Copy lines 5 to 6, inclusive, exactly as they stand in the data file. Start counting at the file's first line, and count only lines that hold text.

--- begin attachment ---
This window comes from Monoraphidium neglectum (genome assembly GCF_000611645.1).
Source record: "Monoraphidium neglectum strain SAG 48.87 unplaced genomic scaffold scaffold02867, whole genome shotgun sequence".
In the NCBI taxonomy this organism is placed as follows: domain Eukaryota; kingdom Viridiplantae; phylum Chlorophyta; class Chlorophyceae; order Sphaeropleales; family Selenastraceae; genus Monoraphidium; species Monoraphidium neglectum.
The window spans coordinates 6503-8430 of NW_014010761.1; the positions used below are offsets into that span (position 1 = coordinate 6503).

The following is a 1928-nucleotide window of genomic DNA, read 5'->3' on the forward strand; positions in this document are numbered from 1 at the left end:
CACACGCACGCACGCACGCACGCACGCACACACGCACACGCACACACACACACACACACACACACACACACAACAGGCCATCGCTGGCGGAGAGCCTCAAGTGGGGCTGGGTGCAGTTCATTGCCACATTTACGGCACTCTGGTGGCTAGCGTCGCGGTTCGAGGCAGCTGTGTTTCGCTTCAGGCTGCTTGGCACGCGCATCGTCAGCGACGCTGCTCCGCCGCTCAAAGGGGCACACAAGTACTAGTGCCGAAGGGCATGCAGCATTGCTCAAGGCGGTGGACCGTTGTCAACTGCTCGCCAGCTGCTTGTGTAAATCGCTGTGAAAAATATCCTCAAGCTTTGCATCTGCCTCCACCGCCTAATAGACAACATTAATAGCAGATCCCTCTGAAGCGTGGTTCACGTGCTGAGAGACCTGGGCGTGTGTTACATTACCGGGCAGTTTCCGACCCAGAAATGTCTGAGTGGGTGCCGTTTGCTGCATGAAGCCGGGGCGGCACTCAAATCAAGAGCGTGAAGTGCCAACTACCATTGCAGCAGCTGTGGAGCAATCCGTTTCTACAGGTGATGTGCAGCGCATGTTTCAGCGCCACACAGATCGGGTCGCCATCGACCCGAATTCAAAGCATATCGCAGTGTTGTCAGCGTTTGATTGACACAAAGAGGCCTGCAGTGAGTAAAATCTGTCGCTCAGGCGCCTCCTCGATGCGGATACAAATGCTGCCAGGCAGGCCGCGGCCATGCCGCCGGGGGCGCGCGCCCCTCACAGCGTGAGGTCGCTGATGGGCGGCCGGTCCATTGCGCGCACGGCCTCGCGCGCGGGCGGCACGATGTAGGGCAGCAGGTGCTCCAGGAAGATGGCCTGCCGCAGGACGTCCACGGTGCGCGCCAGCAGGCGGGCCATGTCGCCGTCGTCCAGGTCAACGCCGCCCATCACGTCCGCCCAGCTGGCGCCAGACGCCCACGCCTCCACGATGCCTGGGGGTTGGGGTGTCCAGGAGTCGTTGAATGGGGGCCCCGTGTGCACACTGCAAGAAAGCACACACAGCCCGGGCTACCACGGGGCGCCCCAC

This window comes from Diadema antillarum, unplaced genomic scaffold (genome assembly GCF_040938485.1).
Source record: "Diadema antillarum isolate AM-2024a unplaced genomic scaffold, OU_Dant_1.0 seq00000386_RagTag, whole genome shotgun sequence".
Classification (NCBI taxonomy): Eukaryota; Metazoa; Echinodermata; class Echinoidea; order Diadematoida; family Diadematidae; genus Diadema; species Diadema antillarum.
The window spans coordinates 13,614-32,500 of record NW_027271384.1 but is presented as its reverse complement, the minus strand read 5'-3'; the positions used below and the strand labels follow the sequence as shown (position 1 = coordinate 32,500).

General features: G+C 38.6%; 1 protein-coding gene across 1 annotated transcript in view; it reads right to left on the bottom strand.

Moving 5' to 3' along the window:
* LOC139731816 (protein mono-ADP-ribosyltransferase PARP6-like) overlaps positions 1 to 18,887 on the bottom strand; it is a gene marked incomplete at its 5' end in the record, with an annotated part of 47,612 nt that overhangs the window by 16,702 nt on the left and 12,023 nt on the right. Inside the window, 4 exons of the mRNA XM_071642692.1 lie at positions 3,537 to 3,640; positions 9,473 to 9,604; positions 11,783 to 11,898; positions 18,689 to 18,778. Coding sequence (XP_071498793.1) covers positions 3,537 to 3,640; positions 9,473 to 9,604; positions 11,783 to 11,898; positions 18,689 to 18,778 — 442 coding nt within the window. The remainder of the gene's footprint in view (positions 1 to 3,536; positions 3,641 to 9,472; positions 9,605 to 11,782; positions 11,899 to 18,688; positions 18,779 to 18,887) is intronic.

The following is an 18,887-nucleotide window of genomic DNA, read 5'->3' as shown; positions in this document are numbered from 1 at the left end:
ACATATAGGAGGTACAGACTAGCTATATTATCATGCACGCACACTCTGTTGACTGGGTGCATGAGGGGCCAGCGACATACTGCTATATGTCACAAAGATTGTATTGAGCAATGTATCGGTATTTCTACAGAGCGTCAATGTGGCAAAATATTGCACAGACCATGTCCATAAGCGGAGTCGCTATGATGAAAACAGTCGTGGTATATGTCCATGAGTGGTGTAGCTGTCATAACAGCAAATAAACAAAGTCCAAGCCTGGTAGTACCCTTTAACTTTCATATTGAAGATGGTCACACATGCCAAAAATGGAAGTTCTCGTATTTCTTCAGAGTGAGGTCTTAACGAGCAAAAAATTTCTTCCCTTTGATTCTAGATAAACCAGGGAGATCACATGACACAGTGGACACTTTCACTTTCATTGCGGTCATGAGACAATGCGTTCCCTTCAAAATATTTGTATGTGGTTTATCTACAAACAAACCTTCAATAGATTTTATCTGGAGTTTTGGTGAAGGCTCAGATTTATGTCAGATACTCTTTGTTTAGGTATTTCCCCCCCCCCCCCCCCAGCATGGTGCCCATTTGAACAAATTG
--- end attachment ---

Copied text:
The following is a 1928-nucleotide window of genomic DNA, read 5'->3' on the forward strand; positions in this document are numbered from 1 at the left end:
CACACGCACGCACGCACGCACGCACGCACACACGCACACGCACACACACACACACACACACACACACACACAACAGGCCATCGCTGGCGGAGAGCCTCAAGTGGGGCTGGGTGCAGTTCATTGCCACATTTACGGCACTCTGGTGGCTAGCGTCGCGGTTCGAGGCAGCTGTGTTTCGCTTCAGGCTGCTTGGCACGCGCATCGTCAGCGACGCTGCTCCGCCGCTCAAAGGGGCACACAAGTACTAGTGCCGAAGGGCATGCAGCATTGCTCAAGGCGGTGGACCGTTGTCAACTGCTCGCCAGCTGCTTGTGTAAATCGCTGTGAAAAATATCCTCAAGCTTTGCATCTGCCTCCACCGCCTAATAGACAACATTAATAGCAGATCCCTCTGAAGCGTGGTTCACGTGCTGAGAGACCTGGGCGTGTGTTACATTACCGGGCAGTTTCCGACCCAGAAATGTCTGAGTGGGTGCCGTTTGCTGCATGAAGCCGGGGCGGCACTCAAATCAAGAGCGTGAAGTGCCAACTACCATTGCAGCAGCTGTGGAGCAATCCGTTTCTACAGGTGATGTGCAGCGCATGTTTCAGCGCCACACAGATCGGGTCGCCATCGACCCGAATTCAAAGCATATCGCAGTGTTGTCAGCGTTTGATTGACACAAAGAGGCCTGCAGTGAGTAAAATCTGTCGCTCAGGCGCCTCCTCGATGCGGATACAAATGCTGCCAGGCAGGCCGCGGCCATGCCGCCGGGGGCGCGCGCCCCTCACAGCGTGAGGTCGCTGATGGGCGGCCGGTCCATTGCGCGCACGGCCTCGCGCGCGGGCGGCACGATGTAGGGCAGCAGGTGCTCCAGGAAGATGGCCTGCCGCAGGACGTCCACGGTGCGCGCCAGCAGGCGGGCCATGTCGCCGTCGTCCAGGTCAACGCCGCCCATCACGTCCGCCCAGCTGGCGCCAGACGCCCACGCCTCCACGATGCCTGGGGGTTGGGGTGTCCAGGAGTCGTTGAATGGGGGCCCCGTGTGCACACTGCAAGAAAGCACACACAGCCCGGGCTACCACGGGGCGCCCCAC